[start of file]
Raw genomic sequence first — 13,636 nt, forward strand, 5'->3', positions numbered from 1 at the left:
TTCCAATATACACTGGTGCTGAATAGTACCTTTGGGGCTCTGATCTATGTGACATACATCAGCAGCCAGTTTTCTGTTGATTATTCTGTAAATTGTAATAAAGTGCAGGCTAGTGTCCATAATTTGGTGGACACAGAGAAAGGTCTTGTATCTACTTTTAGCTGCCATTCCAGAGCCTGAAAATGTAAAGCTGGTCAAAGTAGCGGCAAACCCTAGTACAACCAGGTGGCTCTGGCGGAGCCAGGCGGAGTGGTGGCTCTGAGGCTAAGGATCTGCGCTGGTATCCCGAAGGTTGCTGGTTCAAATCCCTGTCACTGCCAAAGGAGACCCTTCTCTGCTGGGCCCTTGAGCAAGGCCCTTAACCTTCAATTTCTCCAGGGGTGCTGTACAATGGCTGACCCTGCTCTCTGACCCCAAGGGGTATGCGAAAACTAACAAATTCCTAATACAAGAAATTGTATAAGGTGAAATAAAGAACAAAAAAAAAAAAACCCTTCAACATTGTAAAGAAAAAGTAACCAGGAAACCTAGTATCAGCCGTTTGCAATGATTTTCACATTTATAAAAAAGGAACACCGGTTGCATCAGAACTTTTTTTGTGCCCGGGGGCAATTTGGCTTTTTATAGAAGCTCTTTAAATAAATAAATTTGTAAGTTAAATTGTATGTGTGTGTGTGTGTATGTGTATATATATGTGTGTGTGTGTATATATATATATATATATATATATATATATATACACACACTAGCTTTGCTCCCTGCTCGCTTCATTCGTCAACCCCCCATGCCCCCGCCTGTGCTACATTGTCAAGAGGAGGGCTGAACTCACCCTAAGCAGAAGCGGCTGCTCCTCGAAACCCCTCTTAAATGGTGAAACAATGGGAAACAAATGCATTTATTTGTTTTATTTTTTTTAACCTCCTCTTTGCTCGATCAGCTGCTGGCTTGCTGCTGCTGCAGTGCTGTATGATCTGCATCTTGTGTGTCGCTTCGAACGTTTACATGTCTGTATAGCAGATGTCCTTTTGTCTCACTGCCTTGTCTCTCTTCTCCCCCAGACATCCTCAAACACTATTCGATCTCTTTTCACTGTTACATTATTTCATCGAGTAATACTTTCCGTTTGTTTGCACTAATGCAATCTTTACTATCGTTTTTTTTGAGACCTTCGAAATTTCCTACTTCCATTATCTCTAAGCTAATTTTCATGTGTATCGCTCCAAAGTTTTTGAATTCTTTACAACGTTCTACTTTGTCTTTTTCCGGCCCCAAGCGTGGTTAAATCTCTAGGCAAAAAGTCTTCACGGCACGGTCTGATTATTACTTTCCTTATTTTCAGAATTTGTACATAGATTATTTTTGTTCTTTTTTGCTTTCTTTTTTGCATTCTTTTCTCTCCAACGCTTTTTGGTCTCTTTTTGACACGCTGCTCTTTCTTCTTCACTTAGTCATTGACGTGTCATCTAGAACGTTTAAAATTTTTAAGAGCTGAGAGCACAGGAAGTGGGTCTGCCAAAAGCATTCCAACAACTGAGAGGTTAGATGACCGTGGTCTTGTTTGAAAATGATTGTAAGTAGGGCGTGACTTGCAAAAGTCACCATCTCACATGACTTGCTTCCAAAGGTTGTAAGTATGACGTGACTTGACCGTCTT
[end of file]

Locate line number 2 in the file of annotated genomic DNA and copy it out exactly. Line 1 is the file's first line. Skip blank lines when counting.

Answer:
TTCCAATATACACTGGTGCTGAATAGTACCTTTGGGGCTCTGATCTATGTGACATACATCAGCAGCCAGTTTTCTGTTGATTATTCTGTAAATTGTAATAAAGTGCAGGCTAGTGTCCATAATTTGGTGGACACAGAGAAAGGTCTTGTATCTACTTTTAGCTGCCATTCCAGAGCCTGAAAATGTAAAGCTGGTCAAAGTAGCGGCAAACCCTAGTACAACCAGGTGGCTCTGGCGGAGCCAGGCGGAGTGGTGGCTCTGAGGCTAAGGATCTGCGCTGGTATCCCGAAGGTTGCTGGTTCAAATCCCTGTCACTGCCAAAGGAGACCCTTCTCTGCTGGGCCCTTGAGCAAGGCCCTTAACCTTCAATTTCTCCAGGGGTGCTGTACAATGGCTGACCCTGCTCTCTGACCCCAAGGGGTATGCGAAAACTAACAAATTCCTAATACAAGAAATTGTATAAGGTGAAATAAAGAACAAAAAAAAAAAAACCCTTCAACATTGTAAAGAAAAAGTAACCAGGAAACCTAGTATCAGCCGTTTGCAATGATTTTCACATTTATAAAAAAGGAACACCGGTTGCATCAGAACTTTTTTTGTGCCCGGGGGCAATTTGGCTTTTTATAGAAGCTCTTTAAATAAATAAATTTGTAAGTTAAATTGTATGTGTGTGTGTGTGTATGTGTATATATATGTGTGTGTGTGTATATATATATATATATATATATATATATATATACACACACTAGCTTTGCTCCCTGCTCGCTTCATTCGTCAACCCCCCATGCCCCCGCCTGTGCTACATTGTCAAGAGGAGGGCTGAACTCACCCTAAGCAGAAGCGGCTGCTCCTCGAAACCCCTCTTAAATGGTGAAACAATGGGAAACAAATGCATTTATTTGTTTTATTTTTTTTAACCTCCTCTTTGCTCGATCAGCTGCTGGCTTGCTGCTGCTGCAGTGCTGTATGATCTGCATCTTGTGTGTCGCTTCGAACGTTTACATGTCTGTATAGCAGATGTCCTTTTGTCTCACTGCCTTGTCTCTCTTCTCCCCCAGACATCCTCAAACACTATTCGATCTCTTTTCACTGTTACATTATTTCATCGAGTAATACTTTCCGTTTGTTTGCACTAATGCAATCTTTACTATCGTTTTTTTTGAGACCTTCGAAATTTCCTACTTCCATTATCTCTAAGCTAATTTTCATGTGTATCGCTCCAAAGTTTTTGAATTCTTTACAACGTTCTACTTTGTCTTTTTCCGGCCCCAAGCGTGGTTAAATCTCTAGGCAAAAAGTCTTCACGGCACGGTCTGATTATTACTTTCCTTATTTTCAGAATTTGTACATAGATTATTTTTGTTCTTTTTTGCTTTCTTTTTTGCATTCTTTTCTCTCCAACGCTTTTTGGTCTCTTTTTGACACGCTGCTCTTTCTTCTTCACTTAGTCATTGACGTGTCATCTAGAACGTTTAAAATTTTTAAGAGCTGAGAGCACAGGAAGTGGGTCTGCCAAAAGCATTCCAACAACTGAGAGGTTAGATGACCGTGGTCTTGTTTGAAAATGATTGTAAGTAGGGCGTGACTTGCAAAAGTCACCATCTCACATGACTTGCTTCCAAAGGTTGTAAGTATGACGTGACTTGACCGTCTT